What is a Cooperative?
A cooperative, or co-op, is a business or organization owned and operated by a group of people for their mutual benefit. Cooperatives are based on the principles of cooperation, self-help, and self-responsibility.
Cooperatives exist in many different sectors of the economy, including agriculture, energy, banking, healthcare, housing, and insurance. In the United States, there are approximately 30,000 cooperatives, which collectively employ more than 2 million people and generate $654 billion in annual revenue.
Cooperatives have a long history. The first recorded cooperative was formed in 1621 in Fenwick, England. A group of weavers pooled their resources and purchased a piece of land on which they built a shared workshop. The Fenwick Weavers’ Society is still in operation today.
The cooperative movement began to gain momentum in the 18th and 19th centuries with the rise of industrialization and the consequent decline of cottage industries. In response to poor working conditions and low wages, workers began to form cooperatives to pool their resources and negotiate better terms with their employers.
The cooperative movement was also influenced by the writings of thinkers such as Robert Owen, who advocated for the creation of “cooperative commonwealths” in which workers would share in the profits of their labor.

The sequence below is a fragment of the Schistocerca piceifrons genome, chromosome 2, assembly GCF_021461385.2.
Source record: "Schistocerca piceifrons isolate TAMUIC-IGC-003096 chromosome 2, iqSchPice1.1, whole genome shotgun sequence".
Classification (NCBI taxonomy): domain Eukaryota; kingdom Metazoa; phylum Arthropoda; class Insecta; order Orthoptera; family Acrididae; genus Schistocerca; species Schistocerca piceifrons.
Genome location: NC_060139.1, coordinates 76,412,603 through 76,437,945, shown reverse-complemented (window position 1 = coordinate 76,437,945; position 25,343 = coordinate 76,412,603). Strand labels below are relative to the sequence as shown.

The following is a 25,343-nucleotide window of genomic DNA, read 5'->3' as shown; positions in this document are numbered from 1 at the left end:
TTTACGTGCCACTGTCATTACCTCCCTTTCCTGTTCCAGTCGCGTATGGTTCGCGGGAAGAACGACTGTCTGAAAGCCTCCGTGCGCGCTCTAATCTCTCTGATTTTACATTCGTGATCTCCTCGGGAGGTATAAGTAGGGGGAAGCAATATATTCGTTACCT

The Rochdale Society of Equitable Pioneers, founded in 1844, is often cited as the first successful consumer cooperative. The society was formed by a group of weavers in Rochdale, England who pool their money to purchase food and other necessities at wholesale prices.
The cooperative movement continued to grow in the 20th century. In response to the Great Depression, President Franklin Roosevelt signed into law the Cooperative Marketing Associations Act of 1939, which provided for the creation of cooperative marketing associations. The act was a boon to farmers’ cooperatives, which were struggling to compete with large corporations.
The United Nations recognized the importance of cooperatives in its 2030 Agenda for Sustainable Development, which includes a goal to “build resilient infrastructure, promote inclusive and sustainable industrialization and foster innovation.”